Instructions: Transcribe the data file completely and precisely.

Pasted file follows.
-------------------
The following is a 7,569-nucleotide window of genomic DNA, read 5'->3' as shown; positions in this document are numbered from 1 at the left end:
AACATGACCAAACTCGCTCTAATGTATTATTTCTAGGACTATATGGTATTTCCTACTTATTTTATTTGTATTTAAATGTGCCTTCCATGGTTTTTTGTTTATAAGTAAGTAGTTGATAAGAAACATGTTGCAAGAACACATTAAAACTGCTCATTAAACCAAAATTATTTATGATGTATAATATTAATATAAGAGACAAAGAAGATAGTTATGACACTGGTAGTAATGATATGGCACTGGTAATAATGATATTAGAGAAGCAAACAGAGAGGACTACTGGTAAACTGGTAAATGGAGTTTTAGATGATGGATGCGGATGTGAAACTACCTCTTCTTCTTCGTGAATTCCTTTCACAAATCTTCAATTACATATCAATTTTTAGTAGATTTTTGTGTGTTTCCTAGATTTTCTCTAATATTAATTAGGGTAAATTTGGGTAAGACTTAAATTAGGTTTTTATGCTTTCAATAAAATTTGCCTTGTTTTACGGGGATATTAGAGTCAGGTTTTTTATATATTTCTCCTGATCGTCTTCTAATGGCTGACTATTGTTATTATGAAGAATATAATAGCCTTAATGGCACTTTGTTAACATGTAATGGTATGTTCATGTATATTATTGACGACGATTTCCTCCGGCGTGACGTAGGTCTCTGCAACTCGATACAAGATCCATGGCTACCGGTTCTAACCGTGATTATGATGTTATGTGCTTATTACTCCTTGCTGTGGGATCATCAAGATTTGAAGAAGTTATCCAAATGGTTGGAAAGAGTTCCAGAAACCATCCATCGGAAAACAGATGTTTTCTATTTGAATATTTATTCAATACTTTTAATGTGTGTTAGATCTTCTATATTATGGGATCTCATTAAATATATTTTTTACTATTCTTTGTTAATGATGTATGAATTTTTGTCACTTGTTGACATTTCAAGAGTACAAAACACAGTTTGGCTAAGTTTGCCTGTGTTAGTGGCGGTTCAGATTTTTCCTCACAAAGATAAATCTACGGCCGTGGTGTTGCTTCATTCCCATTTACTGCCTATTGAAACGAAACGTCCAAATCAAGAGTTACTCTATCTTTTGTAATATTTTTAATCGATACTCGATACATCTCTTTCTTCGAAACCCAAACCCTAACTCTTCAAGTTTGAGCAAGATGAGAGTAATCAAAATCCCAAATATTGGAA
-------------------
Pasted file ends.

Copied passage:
The following is a 7,569-nucleotide window of genomic DNA, read 5'->3' as shown; positions in this document are numbered from 1 at the left end:
AACATGACCAAACTCGCTCTAATGTATTATTTCTAGGACTATATGGTATTTCCTACTTATTTTATTTGTATTTAAATGTGCCTTCCATGGTTTTTTGTTTATAAGTAAGTAGTTGATAAGAAACATGTTGCAAGAACACATTAAAACTGCTCATTAAACCAAAATTATTTATGATGTATAATATTAATATAAGAGACAAAGAAGATAGTTATGACACTGGTAGTAATGATATGGCACTGGTAATAATGATATTAGAGAAGCAAACAGAGAGGACTACTGGTAAACTGGTAAATGGAGTTTTAGATGATGGATGCGGATGTGAAACTACCTCTTCTTCTTCGTGAATTCCTTTCACAAATCTTCAATTACATATCAATTTTTAGTAGATTTTTGTGTGTTTCCTAGATTTTCTCTAATATTAATTAGGGTAAATTTGGGTAAGACTTAAATTAGGTTTTTATGCTTTCAATAAAATTTGCCTTGTTTTACGGGGATATTAGAGTCAGGTTTTTTATATATTTCTCCTGATCGTCTTCTAATGGCTGACTATTGTTATTATGAAGAATATAATAGCCTTAATGGCACTTTGTTAACATGTAATGGTATGTTCATGTATATTATTGACGACGATTTCCTCCGGCGTGACGTAGGTCTCTGCAACTCGATACAAGATCCATGGCTACCGGTTCTAACCGTGATTATGATGTTATGTGCTTATTACTCCTTGCTGTGGGATCATCAAGATTTGAAGAAGTTATCCAAATGGTTGGAAAGAGTTCCAGAAACCATCCATCGGAAAACAGATGTTTTCTATTTGAATATTTATTCAATACTTTTAATGTGTGTTAGATCTTCTATATTATGGGATCTCATTAAATATATTTTTTACTATTCTTTGTTAATGATGTATGAATTTTTGTCACTTGTTGACATTTCAAGAGTACAAAACACAGTTTGGCTAAGTTTGCCTGTGTTAGTGGCGGTTCAGATTTTTCCTCACAAAGATAAATCTACGGCCGTGGTGTTGCTTCATTCCCATTTACTGCCTATTGAAACGAAACGTCCAAATCAAGAGTTACTCTATCTTTTGTAATATTTTTAATCGATACTCGATACATCTCTTTCTTCGAAACCCAAACCCTAACTCTTCAAGTTTGAGCAAGATGAGAGTAATCAAAATCCCAAATATTGGAA